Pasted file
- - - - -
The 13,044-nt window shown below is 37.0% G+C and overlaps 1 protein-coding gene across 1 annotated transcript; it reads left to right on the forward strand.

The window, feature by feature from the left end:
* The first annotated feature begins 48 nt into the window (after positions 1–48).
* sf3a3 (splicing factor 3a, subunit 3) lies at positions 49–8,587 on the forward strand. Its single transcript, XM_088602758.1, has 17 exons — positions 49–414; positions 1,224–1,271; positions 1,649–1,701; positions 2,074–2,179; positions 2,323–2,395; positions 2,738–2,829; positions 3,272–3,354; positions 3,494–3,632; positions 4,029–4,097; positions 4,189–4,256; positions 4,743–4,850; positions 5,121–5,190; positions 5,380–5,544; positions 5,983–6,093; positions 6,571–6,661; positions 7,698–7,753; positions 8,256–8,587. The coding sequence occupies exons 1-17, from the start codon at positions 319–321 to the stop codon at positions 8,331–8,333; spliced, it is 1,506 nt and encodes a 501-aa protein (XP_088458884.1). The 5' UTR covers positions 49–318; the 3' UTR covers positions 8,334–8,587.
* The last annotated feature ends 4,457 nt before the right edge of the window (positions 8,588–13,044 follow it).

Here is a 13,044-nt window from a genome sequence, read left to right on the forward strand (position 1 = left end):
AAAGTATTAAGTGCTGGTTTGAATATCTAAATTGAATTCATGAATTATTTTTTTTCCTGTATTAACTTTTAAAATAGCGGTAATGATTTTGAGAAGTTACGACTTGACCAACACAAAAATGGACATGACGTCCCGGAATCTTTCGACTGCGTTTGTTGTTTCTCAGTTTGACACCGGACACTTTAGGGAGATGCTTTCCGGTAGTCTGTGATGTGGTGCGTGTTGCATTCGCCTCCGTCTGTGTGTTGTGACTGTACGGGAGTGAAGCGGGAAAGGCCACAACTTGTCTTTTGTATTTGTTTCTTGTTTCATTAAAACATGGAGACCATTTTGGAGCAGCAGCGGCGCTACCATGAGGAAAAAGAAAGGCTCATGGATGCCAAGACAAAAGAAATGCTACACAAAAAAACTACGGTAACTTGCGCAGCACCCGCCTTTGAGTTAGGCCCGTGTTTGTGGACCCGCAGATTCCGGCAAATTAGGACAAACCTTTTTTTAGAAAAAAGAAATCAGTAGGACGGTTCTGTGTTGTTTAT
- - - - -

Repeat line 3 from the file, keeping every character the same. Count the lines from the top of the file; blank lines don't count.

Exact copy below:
* The first annotated feature begins 48 nt into the window (after positions 1–48).